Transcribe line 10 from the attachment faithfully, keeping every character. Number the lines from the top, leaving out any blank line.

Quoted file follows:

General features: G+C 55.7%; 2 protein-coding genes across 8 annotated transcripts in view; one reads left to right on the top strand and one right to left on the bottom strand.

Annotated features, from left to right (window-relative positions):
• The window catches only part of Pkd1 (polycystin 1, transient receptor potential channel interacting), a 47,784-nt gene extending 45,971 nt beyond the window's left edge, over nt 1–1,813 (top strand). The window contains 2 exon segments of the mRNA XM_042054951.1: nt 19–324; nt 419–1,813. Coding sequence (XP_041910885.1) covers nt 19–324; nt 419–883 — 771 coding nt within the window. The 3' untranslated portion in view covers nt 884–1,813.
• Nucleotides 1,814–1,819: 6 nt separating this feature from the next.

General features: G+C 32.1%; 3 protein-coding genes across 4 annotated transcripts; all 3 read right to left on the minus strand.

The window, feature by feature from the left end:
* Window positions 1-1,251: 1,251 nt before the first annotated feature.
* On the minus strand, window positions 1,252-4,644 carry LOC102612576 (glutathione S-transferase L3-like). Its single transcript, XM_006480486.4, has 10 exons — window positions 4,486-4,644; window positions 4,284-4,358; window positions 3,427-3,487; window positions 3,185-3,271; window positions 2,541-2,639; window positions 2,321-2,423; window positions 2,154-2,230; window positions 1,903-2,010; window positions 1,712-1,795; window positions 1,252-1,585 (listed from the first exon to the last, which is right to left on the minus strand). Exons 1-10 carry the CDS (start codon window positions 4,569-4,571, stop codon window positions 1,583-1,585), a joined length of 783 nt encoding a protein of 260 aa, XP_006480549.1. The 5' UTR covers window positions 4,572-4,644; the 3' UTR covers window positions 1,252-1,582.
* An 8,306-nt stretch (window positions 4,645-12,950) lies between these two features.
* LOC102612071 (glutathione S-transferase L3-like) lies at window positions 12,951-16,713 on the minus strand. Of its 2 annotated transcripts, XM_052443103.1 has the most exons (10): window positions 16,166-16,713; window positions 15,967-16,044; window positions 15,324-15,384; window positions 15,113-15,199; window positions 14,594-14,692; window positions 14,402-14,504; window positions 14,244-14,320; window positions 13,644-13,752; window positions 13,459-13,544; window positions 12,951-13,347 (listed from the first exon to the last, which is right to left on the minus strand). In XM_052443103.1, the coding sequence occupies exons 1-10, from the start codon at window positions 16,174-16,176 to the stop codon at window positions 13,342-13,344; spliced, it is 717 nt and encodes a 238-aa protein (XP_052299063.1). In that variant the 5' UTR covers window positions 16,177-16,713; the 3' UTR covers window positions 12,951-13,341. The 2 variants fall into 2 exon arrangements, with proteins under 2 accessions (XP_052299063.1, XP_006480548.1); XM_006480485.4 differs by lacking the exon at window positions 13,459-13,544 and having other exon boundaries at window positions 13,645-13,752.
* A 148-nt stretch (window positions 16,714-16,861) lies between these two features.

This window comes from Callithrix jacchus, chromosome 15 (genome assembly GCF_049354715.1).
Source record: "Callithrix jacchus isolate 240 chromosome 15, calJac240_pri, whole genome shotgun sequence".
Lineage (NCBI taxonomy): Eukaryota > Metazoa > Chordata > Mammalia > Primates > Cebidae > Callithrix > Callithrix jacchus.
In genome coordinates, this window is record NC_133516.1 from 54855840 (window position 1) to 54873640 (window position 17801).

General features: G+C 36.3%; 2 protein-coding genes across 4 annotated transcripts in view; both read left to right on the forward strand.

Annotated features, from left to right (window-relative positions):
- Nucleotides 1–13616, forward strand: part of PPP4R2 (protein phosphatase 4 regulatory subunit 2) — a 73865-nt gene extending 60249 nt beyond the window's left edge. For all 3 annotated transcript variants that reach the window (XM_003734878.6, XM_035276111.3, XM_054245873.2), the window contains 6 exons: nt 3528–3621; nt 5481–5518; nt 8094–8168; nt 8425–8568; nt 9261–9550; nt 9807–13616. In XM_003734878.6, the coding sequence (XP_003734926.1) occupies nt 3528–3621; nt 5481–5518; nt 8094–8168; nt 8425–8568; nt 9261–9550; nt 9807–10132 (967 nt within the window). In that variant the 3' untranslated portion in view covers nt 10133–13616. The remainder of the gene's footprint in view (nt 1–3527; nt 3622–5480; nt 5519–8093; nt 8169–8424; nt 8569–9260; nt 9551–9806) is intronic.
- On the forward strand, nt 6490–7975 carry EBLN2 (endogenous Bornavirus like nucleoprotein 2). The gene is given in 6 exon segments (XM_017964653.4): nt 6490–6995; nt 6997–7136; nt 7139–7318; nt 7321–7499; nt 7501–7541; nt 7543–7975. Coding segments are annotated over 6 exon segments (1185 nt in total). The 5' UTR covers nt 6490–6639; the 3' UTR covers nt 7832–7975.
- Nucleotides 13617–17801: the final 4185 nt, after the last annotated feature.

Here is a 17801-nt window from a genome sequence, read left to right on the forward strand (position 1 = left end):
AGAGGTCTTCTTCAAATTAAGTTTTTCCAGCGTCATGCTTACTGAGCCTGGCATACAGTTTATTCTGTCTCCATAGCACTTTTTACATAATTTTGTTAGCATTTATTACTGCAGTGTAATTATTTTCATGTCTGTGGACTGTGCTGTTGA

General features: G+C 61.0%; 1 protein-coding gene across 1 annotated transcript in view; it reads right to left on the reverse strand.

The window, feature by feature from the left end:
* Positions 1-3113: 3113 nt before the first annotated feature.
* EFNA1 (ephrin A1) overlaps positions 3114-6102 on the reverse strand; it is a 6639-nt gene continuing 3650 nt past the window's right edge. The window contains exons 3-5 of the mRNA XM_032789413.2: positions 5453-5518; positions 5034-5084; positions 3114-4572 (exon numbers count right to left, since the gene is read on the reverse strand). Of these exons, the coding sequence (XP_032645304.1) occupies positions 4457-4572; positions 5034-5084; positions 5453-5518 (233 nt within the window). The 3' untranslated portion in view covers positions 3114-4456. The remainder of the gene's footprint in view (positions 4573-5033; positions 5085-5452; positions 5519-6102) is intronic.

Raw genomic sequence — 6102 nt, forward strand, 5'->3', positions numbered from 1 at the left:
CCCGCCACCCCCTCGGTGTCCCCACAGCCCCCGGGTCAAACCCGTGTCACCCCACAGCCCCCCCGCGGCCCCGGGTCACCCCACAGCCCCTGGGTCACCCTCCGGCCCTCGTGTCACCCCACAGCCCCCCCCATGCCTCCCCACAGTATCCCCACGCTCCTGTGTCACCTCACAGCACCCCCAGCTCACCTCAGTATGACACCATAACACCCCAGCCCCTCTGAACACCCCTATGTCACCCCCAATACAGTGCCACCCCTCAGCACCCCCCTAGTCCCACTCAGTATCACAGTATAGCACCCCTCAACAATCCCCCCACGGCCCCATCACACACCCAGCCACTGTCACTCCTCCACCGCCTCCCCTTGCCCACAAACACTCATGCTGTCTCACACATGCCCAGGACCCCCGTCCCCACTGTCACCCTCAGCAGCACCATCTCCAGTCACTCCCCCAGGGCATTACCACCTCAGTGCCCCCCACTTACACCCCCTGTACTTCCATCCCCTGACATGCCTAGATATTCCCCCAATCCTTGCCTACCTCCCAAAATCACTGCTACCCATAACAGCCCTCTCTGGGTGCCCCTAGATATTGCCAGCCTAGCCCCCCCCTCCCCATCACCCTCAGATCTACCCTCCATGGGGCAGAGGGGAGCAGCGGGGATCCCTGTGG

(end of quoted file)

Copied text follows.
* LOC102612071 (glutathione S-transferase L3-like) lies at window positions 12,951-16,713 on the minus strand. Of its 2 annotated transcripts, XM_052443103.1 has the most exons (10): window positions 16,166-16,713; window positions 15,967-16,044; window positions 15,324-15,384; window positions 15,113-15,199; window positions 14,594-14,692; window positions 14,402-14,504; window positions 14,244-14,320; window positions 13,644-13,752; window positions 13,459-13,544; window positions 12,951-13,347 (listed from the first exon to the last, which is right to left on the minus strand). In XM_052443103.1, the coding sequence occupies exons 1-10, from the start codon at window positions 16,174-16,176 to the stop codon at window positions 13,342-13,344; spliced, it is 717 nt and encodes a 238-aa protein (XP_052299063.1). In that variant the 5' UTR covers window positions 16,177-16,713; the 3' UTR covers window positions 12,951-13,341. The 2 variants fall into 2 exon arrangements, with proteins under 2 accessions (XP_052299063.1, XP_006480548.1); XM_006480485.4 differs by lacking the exon at window positions 13,459-13,544 and having other exon boundaries at window positions 13,645-13,752.